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Indexing Abstract Datatype Attributes - Oracle
This article, the third of three parts, focuses on the design and creation of applications that use the database. It is excerpted from chapter five of the book Oracle Database 10g DBA Handbook, written by Kevin Loney and Bob Bryla (McGraw-Hill/Osborne, 2005; ISBN: 0072231459).
In the preceding example, the GEORGE_CUSTOMERS table was created based on a PERSON_TY datatype and an ADDRESS_TY datatype. As shown in the following listing, the GEORGE_ CUSTOMERS table contains a normal column—Customer_ID—and a Person column that is defined by the PERSON_TY abstract datatype:
create table GEORGE_CUSTOMERS (Customer_ID NUMBER, Person PERSON_TY);
From the datatype definitions shown in the previous section of this chapter, you can see that PERSON_TY has one column—Name—followed by an Address column defined by the ADDRESS_ TY datatype.
When referencing columns within the abstract datatypes during queries, updates, and deletes, specify the full path to the datatype attributes. For example, the following query returns the Customer_ ID column along with the Name column. The Name column is an attribute of the datatype that defines the Person column, so you refer to the attribute as Person.Name, as shown here:
select C.Customer_ID, C.Person.Name from GEORGE_CUSTOMERS C;
You can refer to attributes within the ADDRESS_TY datatype by specifying the full path through the related columns. For example, the Street column is referred to as Person.Address.Street, which fully describes its location within the structure of the table. In the following example, the City column is referenced twice—once in the list of columns to select and once within the where clause:
select C.Person.Name, C.Person.Address.City from GEORGE_CUSTOMERS C where C.Person.Address.City like 'C%';
Because the City column is used with a range search in the where clause, the optimizer may be able to use an index when resolving the query. If an index is available on the City column, Oracle can quickly find all the rows that have City values starting with the letter C, as requested by the query.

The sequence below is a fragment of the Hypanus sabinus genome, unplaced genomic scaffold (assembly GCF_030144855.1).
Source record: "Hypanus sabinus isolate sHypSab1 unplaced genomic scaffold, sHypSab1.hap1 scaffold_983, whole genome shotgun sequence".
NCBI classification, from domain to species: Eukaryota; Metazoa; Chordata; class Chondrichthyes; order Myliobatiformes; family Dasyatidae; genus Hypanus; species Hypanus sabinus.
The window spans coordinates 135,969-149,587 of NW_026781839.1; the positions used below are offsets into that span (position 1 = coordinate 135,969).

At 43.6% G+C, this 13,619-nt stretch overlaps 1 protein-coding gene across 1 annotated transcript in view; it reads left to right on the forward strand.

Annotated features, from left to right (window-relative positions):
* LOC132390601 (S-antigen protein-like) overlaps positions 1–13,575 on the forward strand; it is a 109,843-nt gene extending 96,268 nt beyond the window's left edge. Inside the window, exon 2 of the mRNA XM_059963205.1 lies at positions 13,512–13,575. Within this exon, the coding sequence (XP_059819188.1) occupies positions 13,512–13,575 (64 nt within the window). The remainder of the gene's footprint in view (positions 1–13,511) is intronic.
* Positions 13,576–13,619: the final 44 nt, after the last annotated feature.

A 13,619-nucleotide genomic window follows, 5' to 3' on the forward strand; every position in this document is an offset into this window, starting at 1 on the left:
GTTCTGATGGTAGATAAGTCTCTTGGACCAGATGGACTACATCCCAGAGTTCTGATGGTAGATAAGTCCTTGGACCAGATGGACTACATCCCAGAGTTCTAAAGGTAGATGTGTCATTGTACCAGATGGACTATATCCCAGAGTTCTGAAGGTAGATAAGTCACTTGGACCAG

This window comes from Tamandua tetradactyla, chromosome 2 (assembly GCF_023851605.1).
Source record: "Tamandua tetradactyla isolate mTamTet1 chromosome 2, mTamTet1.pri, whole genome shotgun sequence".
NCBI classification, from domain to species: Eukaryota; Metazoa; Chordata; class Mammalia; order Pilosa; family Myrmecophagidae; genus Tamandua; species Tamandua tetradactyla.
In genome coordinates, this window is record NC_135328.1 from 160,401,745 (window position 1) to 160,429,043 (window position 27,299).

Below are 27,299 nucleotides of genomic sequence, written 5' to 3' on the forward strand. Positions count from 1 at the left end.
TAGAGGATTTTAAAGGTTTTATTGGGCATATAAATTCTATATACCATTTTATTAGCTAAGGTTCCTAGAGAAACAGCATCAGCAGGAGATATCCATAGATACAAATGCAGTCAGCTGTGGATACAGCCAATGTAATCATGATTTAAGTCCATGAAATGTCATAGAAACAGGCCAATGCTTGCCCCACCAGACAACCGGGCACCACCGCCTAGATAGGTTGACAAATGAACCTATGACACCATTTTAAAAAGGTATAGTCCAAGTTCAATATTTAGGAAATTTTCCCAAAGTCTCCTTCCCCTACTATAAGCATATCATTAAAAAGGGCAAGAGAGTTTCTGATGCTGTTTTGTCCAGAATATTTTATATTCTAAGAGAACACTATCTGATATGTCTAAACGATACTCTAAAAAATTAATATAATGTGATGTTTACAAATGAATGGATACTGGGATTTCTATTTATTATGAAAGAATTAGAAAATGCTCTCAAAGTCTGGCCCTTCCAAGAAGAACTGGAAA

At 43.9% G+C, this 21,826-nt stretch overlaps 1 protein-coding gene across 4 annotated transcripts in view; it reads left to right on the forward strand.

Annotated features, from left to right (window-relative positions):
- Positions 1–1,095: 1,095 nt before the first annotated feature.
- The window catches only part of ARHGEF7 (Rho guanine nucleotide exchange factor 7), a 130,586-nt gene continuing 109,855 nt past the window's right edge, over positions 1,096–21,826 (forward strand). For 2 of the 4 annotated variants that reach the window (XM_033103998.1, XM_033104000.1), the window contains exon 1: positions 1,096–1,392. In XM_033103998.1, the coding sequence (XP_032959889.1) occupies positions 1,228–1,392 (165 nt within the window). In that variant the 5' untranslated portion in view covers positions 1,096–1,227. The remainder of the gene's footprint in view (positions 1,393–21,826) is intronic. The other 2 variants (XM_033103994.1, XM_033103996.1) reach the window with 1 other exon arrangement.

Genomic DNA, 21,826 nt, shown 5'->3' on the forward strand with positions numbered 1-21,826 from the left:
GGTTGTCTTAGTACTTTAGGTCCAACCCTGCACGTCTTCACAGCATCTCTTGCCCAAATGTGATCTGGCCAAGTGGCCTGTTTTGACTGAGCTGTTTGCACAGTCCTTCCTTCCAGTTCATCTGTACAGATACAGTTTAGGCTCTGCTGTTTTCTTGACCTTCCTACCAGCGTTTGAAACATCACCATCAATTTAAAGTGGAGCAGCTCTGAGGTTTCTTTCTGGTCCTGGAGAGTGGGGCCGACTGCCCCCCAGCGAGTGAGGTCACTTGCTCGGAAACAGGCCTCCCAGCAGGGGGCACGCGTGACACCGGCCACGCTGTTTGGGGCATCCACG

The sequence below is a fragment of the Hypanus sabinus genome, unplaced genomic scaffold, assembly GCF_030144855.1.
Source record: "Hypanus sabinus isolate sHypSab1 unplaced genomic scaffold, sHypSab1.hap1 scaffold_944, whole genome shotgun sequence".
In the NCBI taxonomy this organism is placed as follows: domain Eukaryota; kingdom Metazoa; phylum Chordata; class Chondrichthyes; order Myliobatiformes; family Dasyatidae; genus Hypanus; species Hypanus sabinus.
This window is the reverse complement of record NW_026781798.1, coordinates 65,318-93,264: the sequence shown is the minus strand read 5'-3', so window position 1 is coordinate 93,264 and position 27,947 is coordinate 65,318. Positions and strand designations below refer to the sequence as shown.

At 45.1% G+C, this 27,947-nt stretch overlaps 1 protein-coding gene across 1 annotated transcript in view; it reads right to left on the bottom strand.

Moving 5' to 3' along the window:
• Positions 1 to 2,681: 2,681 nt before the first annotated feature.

To create an index on a column that is part of an abstract datatype, you need to specify the full path to the column as part of the create index command. To create an index on the City column (which is part of the Address column), you can execute the following command:
create index I_GEORGE_CUSTOMERS$CITY on GEORGE_CUSTOMERS(Person.Address.City);
This command will create an index named I_GEORGE_CUSTOMER$CITY on the Person.Address.City column. Whenever the City column is accessed, the optimizer will evaluate the SQL used to access the data and determine if the new index can be useful to improve the performance of the access.
When creating tables based on abstract datatypes, you should consider how the columns within the abstract datatypes will be accessed. If, like the City column in the previous example, certain columns will commonly be used as part of limiting conditions in queries, they should be indexed. In this regard, the representation of multiple columns in a single abstract datatype may hinder your application performance, because it may obscure the need to index specific columns within the datatype.
When you use abstract datatypes, you become accustomed to treating a group of columns as a single entity, such as the Address columns or the Person columns. It is important to remember that the optimizer, when evaluating query access paths, will consider the columns individually. You therefore need to address the indexing requirements for the columns even when you are using abstract datatypes. In addition, remember that indexing the City column in one table that uses the ADDRESS_TY datatype does not affect the City column in a second table that uses the ADDRESS_TY datatype. If there is a second table named BRANCH that uses the ADDRESS_TY datatype, then its City column will not be indexed unless you create an index for it.